Hair tonics frequently produce dermatitis of the scalp and face, but in a review of the literature I was unable to find any report of dermatitis of the hands from this cause. On account of this unusual localization and the lack of involvement of the more delicate skin of the scalp, the site of application, the following case is reported.
REPORT OF CASE
H. M., a white man aged 50, consulted me on March 18, 1940 because of a nonpruritic dry scaly eruption on his palms, thumbs and fingers of five months' duration. About one month before the onset of the eruption he had started to apply a proprietary hair tonic daily to his scalp. He had rubbed this in chiefly with his right thumb and index and middle finger, being careful to prevent its flowing down on his forehead or face, and these areas had never been affected. The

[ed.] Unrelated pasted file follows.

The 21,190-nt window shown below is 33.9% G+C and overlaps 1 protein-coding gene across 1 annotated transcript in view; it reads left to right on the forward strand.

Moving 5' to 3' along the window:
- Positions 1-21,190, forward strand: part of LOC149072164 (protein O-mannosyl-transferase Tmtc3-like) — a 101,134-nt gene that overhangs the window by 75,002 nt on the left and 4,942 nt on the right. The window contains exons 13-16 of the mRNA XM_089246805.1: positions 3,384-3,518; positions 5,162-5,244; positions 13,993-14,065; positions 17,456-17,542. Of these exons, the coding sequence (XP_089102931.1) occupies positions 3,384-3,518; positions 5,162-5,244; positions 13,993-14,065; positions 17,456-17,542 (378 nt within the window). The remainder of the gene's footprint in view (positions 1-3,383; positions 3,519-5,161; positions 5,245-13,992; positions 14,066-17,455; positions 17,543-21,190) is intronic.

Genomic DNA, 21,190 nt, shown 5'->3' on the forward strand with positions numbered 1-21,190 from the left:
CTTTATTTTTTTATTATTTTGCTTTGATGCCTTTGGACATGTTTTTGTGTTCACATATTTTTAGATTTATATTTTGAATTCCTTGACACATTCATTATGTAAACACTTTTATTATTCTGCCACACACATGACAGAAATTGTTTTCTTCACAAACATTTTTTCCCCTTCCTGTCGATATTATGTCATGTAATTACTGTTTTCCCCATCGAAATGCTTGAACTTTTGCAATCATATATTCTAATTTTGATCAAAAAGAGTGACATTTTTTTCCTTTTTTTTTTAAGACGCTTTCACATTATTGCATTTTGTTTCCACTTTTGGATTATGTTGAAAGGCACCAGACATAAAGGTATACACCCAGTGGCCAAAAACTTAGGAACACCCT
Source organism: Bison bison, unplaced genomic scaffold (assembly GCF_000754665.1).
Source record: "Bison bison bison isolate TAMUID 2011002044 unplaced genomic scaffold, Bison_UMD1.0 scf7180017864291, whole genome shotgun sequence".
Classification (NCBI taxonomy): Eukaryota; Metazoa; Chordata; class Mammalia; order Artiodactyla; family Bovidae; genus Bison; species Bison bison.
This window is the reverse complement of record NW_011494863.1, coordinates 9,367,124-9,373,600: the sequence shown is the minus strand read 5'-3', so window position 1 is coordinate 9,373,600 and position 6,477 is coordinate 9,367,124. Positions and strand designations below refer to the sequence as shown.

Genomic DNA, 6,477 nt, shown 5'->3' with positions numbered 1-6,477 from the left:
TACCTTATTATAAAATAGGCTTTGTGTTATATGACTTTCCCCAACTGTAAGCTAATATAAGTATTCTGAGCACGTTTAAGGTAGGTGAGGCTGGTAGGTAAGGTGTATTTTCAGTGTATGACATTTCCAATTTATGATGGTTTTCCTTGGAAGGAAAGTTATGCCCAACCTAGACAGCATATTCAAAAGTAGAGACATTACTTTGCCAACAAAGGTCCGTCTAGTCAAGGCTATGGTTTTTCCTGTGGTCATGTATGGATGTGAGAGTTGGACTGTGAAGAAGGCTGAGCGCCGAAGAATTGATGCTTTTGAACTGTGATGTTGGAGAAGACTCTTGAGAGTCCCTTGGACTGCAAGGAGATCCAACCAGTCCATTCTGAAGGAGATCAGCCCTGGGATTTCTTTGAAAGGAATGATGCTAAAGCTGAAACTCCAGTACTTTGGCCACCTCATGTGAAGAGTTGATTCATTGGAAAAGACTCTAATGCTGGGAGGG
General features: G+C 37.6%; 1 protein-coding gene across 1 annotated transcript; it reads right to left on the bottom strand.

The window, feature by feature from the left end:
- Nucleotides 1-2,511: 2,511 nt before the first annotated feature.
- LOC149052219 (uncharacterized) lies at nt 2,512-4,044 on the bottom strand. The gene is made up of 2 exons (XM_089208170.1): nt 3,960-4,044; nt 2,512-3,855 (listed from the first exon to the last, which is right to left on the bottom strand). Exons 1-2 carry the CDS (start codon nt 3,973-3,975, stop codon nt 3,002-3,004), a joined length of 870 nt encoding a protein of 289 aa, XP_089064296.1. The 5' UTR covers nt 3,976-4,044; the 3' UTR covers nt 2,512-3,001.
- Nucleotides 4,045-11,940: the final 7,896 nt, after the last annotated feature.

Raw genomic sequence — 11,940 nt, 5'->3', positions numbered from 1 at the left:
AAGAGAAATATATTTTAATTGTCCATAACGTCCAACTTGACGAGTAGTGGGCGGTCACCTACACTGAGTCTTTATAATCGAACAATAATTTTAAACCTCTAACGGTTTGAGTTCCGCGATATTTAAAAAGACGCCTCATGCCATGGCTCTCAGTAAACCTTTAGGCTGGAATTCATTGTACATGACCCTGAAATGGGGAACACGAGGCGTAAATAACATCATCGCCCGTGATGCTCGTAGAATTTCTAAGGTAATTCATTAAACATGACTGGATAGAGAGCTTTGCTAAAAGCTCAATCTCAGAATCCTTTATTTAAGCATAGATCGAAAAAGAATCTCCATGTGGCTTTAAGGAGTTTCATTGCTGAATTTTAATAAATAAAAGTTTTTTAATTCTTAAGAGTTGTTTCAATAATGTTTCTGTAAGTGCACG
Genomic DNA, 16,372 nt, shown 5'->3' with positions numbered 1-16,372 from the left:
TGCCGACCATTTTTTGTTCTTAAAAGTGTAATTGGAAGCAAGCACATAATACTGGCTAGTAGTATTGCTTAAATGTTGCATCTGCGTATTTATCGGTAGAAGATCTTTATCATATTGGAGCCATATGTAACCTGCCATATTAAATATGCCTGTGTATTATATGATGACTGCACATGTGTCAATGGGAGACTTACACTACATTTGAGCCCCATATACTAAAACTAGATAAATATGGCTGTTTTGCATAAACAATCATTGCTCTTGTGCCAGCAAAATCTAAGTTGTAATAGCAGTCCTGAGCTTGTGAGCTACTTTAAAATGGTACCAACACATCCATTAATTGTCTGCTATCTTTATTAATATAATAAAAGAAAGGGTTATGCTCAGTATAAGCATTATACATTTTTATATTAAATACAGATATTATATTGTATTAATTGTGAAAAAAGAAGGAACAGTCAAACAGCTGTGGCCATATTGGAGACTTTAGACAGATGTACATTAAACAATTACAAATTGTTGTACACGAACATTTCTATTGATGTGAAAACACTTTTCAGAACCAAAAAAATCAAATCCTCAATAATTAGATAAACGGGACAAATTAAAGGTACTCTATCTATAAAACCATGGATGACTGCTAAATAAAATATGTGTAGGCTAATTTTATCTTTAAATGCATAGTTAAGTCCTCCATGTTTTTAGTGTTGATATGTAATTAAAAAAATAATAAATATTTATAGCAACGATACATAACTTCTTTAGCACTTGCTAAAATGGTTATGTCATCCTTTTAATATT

NILES HD. DERMATITIS OF HANDS CAUSED BY LIQUID PETROLATUM IN A PROPRIETARY HAIR TONIC: REPORT OF A CASE. Arch Derm Syphilol. 1941;43(4):689–691. doi:10.1001/archderm.1941.01490220085012
Coronavirus Resource Center
Customize your JAMA Network experience by selecting one or more topics from the list below.
Create a personal account or sign in to: